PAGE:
Welcome content creators! If you're aiming to collaborate with brands on generating user-generated content (UGC), having a definite agreement can support in making sure that both sides are aware of expectations, rights, and remuneration. In this blog article, we'll show you how to construct your own UGC contract template, thus protecting your work and negotiating best terms. If you have experience as a content creator or are just starting out, having a reliable UGC contract can help you go through the world of sponsorships and build strong connections with brands. So let's get started!
What to include in a UGC contract template - MUST HAVE
These are 8 main terms that should be considered mandatory in any UGC contract template. Check them out here below - if you want to get access to UGC contract templates and additional useful resources for your UGC business visit movig.
1) Usage Rights
This clause allows brands to use your images or videos in specific ways (e.g. paid advertisements, whitelisting, dark posts, etc.). There are different types: creator licensing (FKA "whitelisting"), paid usage, organic usage, etc.. Make sure the nature and duration of the license is specified in the terms. We also recommend not allowing perpetual use rights for 2 main reasons: i) it's impossible to compensate for forever; ii) it eliminates the freedom of being able to work with brands of our choosing in the future. Check out this LinkedIn post from Kristen Bousquet to learn more!
The exclusivity clause means that a brand requests not to work with competitors in the same product/service category for a period of time. Make sure the brand lists the length of the exclusivity period, and if possible list all the brands that are considered competitors.
3) Payment Terms
Always remember to include a description of when the brand will pay you. Make sure that the clause states the exact time for the payment to be sent to the creator (TIP: NET30 means his 30 days, not business days).
4) Payment Method
It's very important to include a description of the payment form that the brand will send to you, the creator, after the service is complete. If your payment method requires high fees, you can ask the brand to cover them, so it's important to make sure that the payment method is clearly stated in your UCG contract template. Examples of most common payment methods are: PayPal, wire transfer, Venmo, Stripe, etc..
5) Content Ownership
This clause identifies the owner of content created during the brand partnership. Will you transfer the full rights of your content to brands? Do they buy all the rights from you? If so, this section provides all the details. In most cases, this is not what's happening, so it's important to clearly state in this area who holds the ownership of the content. Usually, brands want to retain full ownership of the content created as they plan to reuse the content on other social media channels and pages.
Deliverables are the services you are expected to provide to the brand. It is very important to ensure that your deliverables are listed in your UGC contract template to make sure you and the brand are on the same page. Examples of deliverables are a testimonial video, images, a video package, content repurposing, product reviews, etc...
This is when the brand expects you to submit a draft, deliver the final content, and publish the final content. To make sure you're a great partner, make sure to deliver your content in a timely manner. This is not possible without knowing the exact schedule of the brand's campaign. In this clause, most brands list their estimated delivery dates - if not stated in the contract, you can find them in the creative brief.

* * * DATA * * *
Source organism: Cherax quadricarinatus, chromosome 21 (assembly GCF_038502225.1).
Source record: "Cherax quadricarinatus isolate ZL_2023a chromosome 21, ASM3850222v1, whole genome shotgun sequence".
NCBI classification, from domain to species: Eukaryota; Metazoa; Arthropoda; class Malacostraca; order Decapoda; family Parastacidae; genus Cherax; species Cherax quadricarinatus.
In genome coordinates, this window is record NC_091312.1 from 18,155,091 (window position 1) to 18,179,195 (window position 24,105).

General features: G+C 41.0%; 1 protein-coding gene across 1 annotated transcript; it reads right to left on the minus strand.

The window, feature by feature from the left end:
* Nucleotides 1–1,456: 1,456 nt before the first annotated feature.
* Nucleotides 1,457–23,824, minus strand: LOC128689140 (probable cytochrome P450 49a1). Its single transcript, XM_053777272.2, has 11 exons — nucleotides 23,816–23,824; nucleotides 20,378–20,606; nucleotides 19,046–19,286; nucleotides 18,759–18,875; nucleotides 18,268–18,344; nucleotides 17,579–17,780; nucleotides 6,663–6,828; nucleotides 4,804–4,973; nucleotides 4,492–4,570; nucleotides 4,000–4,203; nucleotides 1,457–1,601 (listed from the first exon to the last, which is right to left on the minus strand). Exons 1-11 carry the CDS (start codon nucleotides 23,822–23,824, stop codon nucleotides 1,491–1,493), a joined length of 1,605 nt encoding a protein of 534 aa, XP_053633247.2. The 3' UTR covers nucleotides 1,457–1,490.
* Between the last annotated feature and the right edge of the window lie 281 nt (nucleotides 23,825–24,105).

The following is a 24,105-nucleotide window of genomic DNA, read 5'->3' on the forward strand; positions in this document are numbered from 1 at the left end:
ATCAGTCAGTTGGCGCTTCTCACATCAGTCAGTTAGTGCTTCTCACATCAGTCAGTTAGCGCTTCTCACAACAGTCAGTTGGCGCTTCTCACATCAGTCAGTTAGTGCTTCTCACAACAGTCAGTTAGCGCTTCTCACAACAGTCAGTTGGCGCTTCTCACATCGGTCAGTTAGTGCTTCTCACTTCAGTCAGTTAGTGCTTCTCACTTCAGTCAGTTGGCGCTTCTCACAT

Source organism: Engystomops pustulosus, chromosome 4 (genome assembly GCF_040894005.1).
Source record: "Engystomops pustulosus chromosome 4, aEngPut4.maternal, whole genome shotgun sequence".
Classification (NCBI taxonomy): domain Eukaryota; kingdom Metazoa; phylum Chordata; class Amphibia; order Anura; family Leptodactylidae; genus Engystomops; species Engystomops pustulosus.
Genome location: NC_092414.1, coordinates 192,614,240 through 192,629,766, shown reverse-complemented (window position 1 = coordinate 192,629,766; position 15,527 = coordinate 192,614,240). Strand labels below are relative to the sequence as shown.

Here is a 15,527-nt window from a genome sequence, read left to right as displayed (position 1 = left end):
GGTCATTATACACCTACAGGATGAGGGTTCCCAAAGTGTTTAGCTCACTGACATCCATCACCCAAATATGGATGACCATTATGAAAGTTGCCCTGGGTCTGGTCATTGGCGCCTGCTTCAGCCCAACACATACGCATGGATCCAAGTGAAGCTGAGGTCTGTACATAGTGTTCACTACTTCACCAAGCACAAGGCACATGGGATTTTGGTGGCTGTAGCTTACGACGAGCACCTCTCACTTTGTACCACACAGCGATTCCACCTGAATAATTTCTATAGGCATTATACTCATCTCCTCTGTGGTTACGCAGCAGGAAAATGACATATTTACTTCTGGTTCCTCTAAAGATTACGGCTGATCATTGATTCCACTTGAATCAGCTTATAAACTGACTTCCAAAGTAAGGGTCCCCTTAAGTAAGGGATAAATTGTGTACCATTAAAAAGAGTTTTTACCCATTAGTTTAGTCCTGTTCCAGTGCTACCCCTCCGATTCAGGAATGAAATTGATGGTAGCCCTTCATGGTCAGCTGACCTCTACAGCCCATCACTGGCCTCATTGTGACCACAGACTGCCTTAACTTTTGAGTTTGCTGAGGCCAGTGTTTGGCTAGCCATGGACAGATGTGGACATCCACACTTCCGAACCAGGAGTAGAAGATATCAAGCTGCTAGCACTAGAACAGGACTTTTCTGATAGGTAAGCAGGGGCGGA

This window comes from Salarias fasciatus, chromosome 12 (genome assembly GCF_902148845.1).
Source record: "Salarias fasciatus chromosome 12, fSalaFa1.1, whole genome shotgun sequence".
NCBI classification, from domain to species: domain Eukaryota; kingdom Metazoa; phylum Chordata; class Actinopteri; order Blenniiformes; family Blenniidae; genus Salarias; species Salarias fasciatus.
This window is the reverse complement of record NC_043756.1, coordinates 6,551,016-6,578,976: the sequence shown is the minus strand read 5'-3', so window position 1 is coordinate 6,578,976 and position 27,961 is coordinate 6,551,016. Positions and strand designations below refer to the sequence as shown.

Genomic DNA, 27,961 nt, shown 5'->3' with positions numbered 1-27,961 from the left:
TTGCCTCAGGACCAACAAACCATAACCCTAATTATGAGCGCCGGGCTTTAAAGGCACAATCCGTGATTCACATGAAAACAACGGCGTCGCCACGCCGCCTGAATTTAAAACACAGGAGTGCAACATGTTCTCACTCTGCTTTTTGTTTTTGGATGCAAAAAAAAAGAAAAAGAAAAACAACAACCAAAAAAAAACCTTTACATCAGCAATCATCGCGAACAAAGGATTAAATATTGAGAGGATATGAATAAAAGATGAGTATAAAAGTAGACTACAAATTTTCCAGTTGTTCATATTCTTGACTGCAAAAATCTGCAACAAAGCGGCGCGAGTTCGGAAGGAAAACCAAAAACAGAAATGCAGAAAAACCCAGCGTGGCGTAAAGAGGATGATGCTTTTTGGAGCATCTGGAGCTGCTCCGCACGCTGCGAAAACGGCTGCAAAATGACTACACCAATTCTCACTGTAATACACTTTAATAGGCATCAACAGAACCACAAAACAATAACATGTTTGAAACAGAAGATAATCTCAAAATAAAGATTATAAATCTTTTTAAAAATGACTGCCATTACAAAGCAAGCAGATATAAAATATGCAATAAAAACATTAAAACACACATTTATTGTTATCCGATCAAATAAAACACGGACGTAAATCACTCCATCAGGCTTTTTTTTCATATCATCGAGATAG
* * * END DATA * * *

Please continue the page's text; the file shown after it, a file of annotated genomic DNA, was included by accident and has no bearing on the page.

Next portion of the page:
Last but not least, your rate. This is the amount of money you'll be paid for your service. Without having the exact rate written in this clause, it would be difficult to have a situation hold up in court if you weren't paid what you were supposed to be by the brand. This is probably the most important clause in your agreement with a brand.
For further tips on how to build your UGC contract template check out ugcang video!
Other terms to include in your UGC contract template - OPTIONAL
1) "Content rush fee"
If you plan to deliver your content to brands in less than the industry standard two weeks, you can charge a rush fee of 15-20% of the total campaign rate.
2) "Make good post"
Don't let brands sneak this clause into your agreement. A "make good post" is a post that you are required to make for the brand without additional compensation if your original piece of content doesn't perform to their expectations. .
3) "Virality clause"
This clause is sometimes difficult to get a brand to agree on. A virality clause says that if the post goes viral, the creator is entitled to a certain dollar amount per a certain number of views in addition to the agreed-upon flat-rate payment.
If you want to learn more about the legal aspects of your UGC business check out Creator Legal - they're a professional legal team helping creators protect themselves and build their business the right way.
Once your UGC contract template is ready, you can then focus on finding brand deals and scaling your business. If you need tips on how to find brand partnerships check out our previous article "How To Find UGC Collabs" and browse our UGC Brand Deals Hub to learn about the best platforms for UGC collaborations.
In conclusion, creating a user-generated content (UGC) contract template can provide you with a clear and structured agreement that protects your creator rights, while also setting expectations and guidelines for your brand partnership. By including key clauses like content ownership, usage rights, and compensation, you'll ensure a mutually beneficial relationship. Each agreement should be customized to fit the specific needs of both parties involved. By having a well-defined contract in place, you can feel more protected and focus on creating great content for brands.